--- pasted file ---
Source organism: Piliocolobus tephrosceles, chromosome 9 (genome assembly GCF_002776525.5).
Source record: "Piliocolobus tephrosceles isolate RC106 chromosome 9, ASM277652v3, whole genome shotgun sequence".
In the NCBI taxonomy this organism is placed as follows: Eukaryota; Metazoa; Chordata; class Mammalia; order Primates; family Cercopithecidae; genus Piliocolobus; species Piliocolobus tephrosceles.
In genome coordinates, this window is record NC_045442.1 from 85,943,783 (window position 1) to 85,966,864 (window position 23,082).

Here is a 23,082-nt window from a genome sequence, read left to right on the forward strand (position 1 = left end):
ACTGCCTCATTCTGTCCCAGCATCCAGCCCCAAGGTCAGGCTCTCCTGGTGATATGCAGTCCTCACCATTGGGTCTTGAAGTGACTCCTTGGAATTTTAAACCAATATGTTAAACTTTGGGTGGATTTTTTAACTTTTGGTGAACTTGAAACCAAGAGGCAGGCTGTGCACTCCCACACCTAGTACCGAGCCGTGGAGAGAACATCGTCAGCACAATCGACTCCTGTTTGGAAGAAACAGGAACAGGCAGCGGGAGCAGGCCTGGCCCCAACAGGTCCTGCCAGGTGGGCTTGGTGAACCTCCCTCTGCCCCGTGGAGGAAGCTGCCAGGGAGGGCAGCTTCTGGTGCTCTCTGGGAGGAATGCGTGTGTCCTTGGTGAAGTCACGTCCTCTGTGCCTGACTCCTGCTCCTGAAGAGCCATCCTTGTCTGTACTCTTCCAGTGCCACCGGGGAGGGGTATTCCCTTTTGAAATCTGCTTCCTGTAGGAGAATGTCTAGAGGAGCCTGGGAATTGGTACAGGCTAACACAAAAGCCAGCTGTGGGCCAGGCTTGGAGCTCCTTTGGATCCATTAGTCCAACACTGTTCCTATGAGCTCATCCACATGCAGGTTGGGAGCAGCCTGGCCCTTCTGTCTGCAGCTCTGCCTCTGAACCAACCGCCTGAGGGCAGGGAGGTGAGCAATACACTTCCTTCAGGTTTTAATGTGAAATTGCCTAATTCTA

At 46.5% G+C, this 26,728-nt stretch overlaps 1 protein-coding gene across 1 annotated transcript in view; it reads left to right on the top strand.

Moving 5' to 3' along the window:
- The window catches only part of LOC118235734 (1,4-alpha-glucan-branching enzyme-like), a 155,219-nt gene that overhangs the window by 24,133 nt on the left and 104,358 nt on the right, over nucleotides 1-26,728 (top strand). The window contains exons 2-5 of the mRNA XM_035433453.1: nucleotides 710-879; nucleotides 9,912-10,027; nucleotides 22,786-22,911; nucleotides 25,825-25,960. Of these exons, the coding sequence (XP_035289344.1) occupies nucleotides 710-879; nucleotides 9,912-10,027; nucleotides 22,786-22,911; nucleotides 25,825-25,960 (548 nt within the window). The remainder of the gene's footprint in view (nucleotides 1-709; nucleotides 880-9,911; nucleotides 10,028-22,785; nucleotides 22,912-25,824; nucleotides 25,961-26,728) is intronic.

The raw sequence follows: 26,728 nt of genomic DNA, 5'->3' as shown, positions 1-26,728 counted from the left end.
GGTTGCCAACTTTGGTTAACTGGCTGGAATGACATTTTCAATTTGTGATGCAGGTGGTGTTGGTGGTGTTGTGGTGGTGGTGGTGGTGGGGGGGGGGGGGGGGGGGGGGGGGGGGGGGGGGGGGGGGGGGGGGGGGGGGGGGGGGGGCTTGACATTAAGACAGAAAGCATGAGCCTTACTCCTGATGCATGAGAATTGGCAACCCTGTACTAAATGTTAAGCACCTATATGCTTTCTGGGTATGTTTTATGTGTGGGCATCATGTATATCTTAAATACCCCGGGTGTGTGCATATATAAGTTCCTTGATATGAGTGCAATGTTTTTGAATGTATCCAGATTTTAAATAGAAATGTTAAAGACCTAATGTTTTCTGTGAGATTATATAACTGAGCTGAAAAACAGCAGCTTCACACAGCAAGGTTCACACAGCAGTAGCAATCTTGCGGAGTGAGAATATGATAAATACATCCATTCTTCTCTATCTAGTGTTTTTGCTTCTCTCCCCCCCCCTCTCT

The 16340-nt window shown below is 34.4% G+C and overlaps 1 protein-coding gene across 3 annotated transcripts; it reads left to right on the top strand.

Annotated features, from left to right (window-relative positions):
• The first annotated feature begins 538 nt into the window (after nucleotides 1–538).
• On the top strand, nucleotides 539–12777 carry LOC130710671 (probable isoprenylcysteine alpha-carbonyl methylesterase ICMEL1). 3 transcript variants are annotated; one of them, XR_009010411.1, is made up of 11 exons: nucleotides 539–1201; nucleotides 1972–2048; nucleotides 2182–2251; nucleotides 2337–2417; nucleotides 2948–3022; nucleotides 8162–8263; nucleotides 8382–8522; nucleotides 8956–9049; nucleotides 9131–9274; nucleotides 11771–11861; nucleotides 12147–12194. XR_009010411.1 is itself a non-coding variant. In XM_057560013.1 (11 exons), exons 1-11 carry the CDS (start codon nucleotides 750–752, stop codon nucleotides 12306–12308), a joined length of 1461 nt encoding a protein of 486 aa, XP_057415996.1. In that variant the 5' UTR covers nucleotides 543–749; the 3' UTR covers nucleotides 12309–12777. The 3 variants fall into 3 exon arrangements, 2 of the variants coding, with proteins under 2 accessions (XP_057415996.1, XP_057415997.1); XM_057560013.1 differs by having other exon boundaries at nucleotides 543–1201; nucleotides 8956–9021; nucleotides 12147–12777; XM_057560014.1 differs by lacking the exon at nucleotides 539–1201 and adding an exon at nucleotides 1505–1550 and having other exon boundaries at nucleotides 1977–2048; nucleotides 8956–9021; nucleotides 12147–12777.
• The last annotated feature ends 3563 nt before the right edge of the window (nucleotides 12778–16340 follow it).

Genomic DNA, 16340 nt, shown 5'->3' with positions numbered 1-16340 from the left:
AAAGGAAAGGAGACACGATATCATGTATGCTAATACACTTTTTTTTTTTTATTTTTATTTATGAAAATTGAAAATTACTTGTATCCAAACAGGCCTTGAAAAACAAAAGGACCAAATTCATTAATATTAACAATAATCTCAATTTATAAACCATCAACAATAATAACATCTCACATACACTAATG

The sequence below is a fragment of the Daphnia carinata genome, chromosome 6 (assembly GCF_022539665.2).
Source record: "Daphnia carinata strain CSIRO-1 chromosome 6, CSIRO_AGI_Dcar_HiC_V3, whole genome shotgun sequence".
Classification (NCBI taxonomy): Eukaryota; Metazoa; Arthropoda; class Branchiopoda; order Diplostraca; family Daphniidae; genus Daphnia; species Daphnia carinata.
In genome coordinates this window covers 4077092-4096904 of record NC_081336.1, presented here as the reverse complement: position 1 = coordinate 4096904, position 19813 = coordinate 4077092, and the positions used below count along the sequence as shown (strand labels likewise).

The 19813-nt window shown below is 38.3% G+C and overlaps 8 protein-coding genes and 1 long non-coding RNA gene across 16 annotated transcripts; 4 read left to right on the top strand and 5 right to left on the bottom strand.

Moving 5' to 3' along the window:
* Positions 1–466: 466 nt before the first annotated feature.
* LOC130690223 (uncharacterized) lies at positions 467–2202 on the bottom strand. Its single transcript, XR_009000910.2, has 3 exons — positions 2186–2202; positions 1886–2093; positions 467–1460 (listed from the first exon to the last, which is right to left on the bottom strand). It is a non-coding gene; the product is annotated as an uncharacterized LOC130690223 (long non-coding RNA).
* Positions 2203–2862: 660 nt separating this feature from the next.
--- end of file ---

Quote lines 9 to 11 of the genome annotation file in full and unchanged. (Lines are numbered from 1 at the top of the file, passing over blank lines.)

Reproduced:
- The window catches only part of LOC118235734 (1,4-alpha-glucan-branching enzyme-like), a 155,219-nt gene that overhangs the window by 24,133 nt on the left and 104,358 nt on the right, over nucleotides 1-26,728 (top strand). The window contains exons 2-5 of the mRNA XM_035433453.1: nucleotides 710-879; nucleotides 9,912-10,027; nucleotides 22,786-22,911; nucleotides 25,825-25,960. Of these exons, the coding sequence (XP_035289344.1) occupies nucleotides 710-879; nucleotides 9,912-10,027; nucleotides 22,786-22,911; nucleotides 25,825-25,960 (548 nt within the window). The remainder of the gene's footprint in view (nucleotides 1-709; nucleotides 880-9,911; nucleotides 10,028-22,785; nucleotides 22,912-25,824; nucleotides 25,961-26,728) is intronic.

The raw sequence follows: 26,728 nt of genomic DNA, 5'->3' as shown, positions 1-26,728 counted from the left end.
GGTTGCCAACTTTGGTTAACTGGCTGGAATGACATTTTCAATTTGTGATGCAGGTGGTGTTGGTGGTGTTGTGGTGGTGGTGGTGGTGGGGGGGGGGGGGGGGGGGGGGGGGGGGGGGGGGGGGGGGGGGGGGGGGGGGGGGGGGGGCTTGACATTAAGACAGAAAGCATGAGCCTTACTCCTGATGCATGAGAATTGGCAACCCTGTACTAAATGTTAAGCACCTATATGCTTTCTGGGTATGTTTTATGTGTGGGCATCATGTATATCTTAAATACCCCGGGTGTGTGCATATATAAGTTCCTTGATATGAGTGCAATGTTTTTGAATGTATCCAGATTTTAAATAGAAATGTTAAAGACCTAATGTTTTCTGTGAGATTATATAACTGAGCTGAAAAACAGCAGCTTCACACAGCAAGGTTCACACAGCAGTAGCAATCTTGCGGAGTGAGAATATGATAAATACATCCATTCTTCTCTATCTAGTGTTTTTGCTTCTCTCCCCCCCCCTCTCT